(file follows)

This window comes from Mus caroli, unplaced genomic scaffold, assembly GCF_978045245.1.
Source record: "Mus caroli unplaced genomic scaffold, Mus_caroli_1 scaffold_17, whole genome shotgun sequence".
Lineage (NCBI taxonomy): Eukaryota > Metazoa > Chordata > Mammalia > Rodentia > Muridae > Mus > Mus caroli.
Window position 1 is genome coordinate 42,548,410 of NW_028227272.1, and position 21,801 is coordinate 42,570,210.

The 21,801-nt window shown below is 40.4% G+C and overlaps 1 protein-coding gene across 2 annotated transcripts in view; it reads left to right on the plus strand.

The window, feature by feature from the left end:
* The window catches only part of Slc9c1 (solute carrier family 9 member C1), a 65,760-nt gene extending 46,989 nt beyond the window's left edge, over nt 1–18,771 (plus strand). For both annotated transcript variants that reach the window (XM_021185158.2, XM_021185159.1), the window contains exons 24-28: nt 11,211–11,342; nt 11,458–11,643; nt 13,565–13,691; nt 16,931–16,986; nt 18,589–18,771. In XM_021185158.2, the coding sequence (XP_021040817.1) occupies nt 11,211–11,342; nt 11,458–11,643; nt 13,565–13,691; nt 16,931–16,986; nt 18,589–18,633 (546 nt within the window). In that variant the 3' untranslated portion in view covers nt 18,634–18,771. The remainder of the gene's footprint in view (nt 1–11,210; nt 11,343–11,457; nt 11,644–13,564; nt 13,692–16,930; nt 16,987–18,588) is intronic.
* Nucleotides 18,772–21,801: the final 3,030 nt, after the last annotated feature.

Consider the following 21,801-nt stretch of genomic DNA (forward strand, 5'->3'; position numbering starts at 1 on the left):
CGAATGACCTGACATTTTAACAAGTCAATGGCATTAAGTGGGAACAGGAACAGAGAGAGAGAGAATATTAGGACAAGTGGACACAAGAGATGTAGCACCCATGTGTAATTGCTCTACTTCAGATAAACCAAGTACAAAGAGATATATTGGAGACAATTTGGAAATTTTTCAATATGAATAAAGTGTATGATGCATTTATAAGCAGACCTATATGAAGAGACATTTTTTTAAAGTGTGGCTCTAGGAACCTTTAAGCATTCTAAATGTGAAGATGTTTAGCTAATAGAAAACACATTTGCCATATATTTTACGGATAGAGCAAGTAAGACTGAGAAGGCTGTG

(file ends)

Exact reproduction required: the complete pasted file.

This window comes from Mus caroli, unplaced genomic scaffold, assembly GCF_978045245.1.
Source record: "Mus caroli unplaced genomic scaffold, Mus_caroli_1 scaffold_17, whole genome shotgun sequence".
Lineage (NCBI taxonomy): Eukaryota > Metazoa > Chordata > Mammalia > Rodentia > Muridae > Mus > Mus caroli.
Window position 1 is genome coordinate 42,548,410 of NW_028227272.1, and position 21,801 is coordinate 42,570,210.

The 21,801-nt window shown below is 40.4% G+C and overlaps 1 protein-coding gene across 2 annotated transcripts in view; it reads left to right on the plus strand.

The window, feature by feature from the left end:
* The window catches only part of Slc9c1 (solute carrier family 9 member C1), a 65,760-nt gene extending 46,989 nt beyond the window's left edge, over nt 1–18,771 (plus strand). For both annotated transcript variants that reach the window (XM_021185158.2, XM_021185159.1), the window contains exons 24-28: nt 11,211–11,342; nt 11,458–11,643; nt 13,565–13,691; nt 16,931–16,986; nt 18,589–18,771. In XM_021185158.2, the coding sequence (XP_021040817.1) occupies nt 11,211–11,342; nt 11,458–11,643; nt 13,565–13,691; nt 16,931–16,986; nt 18,589–18,633 (546 nt within the window). In that variant the 3' untranslated portion in view covers nt 18,634–18,771. The remainder of the gene's footprint in view (nt 1–11,210; nt 11,343–11,457; nt 11,644–13,564; nt 13,692–16,930; nt 16,987–18,588) is intronic.
* Nucleotides 18,772–21,801: the final 3,030 nt, after the last annotated feature.

Consider the following 21,801-nt stretch of genomic DNA (forward strand, 5'->3'; position numbering starts at 1 on the left):
CGAATGACCTGACATTTTAACAAGTCAATGGCATTAAGTGGGAACAGGAACAGAGAGAGAGAGAATATTAGGACAAGTGGACACAAGAGATGTAGCACCCATGTGTAATTGCTCTACTTCAGATAAACCAAGTACAAAGAGATATATTGGAGACAATTTGGAAATTTTTCAATATGAATAAAGTGTATGATGCATTTATAAGCAGACCTATATGAAGAGACATTTTTTTAAAGTGTGGCTCTAGGAACCTTTAAGCATTCTAAATGTGAAGATGTTTAGCTAATAGAAAACACATTTGCCATATATTTTACGGATAGAGCAAGTAAGACTGAGAAGGCTGTG